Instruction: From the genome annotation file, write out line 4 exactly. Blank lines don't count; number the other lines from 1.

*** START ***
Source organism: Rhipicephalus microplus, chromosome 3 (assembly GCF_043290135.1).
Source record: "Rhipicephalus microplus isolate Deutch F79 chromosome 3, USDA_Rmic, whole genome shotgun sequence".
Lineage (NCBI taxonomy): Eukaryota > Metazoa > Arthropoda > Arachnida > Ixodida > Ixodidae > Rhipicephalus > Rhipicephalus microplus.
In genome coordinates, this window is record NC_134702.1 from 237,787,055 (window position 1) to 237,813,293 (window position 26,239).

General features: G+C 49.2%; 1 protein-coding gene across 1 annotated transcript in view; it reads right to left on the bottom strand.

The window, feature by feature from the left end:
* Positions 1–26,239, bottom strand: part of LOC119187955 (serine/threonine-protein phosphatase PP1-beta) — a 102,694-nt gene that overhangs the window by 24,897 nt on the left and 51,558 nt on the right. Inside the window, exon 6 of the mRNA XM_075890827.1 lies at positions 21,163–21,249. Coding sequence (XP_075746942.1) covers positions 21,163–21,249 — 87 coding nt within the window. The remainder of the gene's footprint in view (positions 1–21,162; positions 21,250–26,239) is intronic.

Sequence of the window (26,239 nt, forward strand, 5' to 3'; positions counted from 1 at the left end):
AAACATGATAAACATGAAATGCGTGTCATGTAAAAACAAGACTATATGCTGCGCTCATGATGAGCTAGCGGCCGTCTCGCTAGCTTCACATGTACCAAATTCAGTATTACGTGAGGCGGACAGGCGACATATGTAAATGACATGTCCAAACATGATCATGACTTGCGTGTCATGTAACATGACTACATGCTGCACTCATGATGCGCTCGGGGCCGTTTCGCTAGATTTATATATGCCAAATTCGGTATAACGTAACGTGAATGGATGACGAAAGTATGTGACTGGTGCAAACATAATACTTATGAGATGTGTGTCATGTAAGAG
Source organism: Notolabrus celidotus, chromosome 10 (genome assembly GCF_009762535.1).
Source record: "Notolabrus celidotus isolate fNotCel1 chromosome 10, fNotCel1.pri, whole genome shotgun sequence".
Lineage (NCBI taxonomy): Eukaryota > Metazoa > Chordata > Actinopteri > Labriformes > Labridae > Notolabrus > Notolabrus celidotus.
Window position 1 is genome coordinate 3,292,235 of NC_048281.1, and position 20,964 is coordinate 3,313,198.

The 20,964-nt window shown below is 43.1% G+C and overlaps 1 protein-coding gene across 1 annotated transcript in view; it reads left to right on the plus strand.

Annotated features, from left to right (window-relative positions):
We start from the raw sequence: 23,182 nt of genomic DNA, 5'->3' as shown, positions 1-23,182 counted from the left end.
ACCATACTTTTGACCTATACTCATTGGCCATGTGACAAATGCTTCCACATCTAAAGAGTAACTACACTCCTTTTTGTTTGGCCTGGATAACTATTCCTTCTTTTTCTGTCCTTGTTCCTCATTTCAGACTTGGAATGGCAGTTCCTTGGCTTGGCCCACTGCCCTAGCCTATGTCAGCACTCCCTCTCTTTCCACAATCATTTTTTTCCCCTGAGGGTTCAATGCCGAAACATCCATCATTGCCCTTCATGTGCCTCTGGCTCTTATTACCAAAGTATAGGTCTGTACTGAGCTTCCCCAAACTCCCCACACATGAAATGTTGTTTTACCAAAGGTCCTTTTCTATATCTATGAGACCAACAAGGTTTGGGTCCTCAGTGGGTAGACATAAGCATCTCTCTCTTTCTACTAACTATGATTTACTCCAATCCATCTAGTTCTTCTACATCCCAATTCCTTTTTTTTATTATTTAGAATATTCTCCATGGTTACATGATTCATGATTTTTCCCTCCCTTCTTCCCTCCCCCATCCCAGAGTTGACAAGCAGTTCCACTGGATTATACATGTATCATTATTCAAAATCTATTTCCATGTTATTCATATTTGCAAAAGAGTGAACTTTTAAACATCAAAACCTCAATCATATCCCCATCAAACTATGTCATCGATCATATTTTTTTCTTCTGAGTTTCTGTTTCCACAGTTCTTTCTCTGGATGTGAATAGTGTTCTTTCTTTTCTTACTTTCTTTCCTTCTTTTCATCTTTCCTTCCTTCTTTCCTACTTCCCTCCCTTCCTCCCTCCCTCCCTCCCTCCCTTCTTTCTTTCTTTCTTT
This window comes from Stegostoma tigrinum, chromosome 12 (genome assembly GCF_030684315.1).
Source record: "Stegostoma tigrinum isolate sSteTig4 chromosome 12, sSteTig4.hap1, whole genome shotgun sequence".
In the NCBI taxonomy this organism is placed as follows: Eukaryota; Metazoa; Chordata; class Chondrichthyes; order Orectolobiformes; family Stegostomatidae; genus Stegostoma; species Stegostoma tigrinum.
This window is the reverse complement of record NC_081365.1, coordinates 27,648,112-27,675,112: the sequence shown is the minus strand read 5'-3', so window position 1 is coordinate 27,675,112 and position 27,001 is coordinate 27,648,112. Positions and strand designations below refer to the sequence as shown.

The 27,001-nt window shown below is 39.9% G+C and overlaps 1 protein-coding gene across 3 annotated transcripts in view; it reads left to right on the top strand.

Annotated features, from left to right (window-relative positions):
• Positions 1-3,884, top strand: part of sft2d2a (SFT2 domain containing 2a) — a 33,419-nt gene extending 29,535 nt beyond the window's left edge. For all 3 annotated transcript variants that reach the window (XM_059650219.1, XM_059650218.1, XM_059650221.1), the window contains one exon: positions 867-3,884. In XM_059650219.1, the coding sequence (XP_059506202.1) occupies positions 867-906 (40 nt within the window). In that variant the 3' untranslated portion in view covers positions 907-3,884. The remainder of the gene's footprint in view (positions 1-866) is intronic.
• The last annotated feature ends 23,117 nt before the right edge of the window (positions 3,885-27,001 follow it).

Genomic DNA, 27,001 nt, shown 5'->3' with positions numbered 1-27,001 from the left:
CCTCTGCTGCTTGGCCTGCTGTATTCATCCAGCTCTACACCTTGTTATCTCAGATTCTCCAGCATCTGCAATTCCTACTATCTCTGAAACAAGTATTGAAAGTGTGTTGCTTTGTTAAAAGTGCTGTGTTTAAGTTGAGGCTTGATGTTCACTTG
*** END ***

In genome coordinates, this window is record NC_134702.1 from 237,787,055 (window position 1) to 237,813,293 (window position 26,239).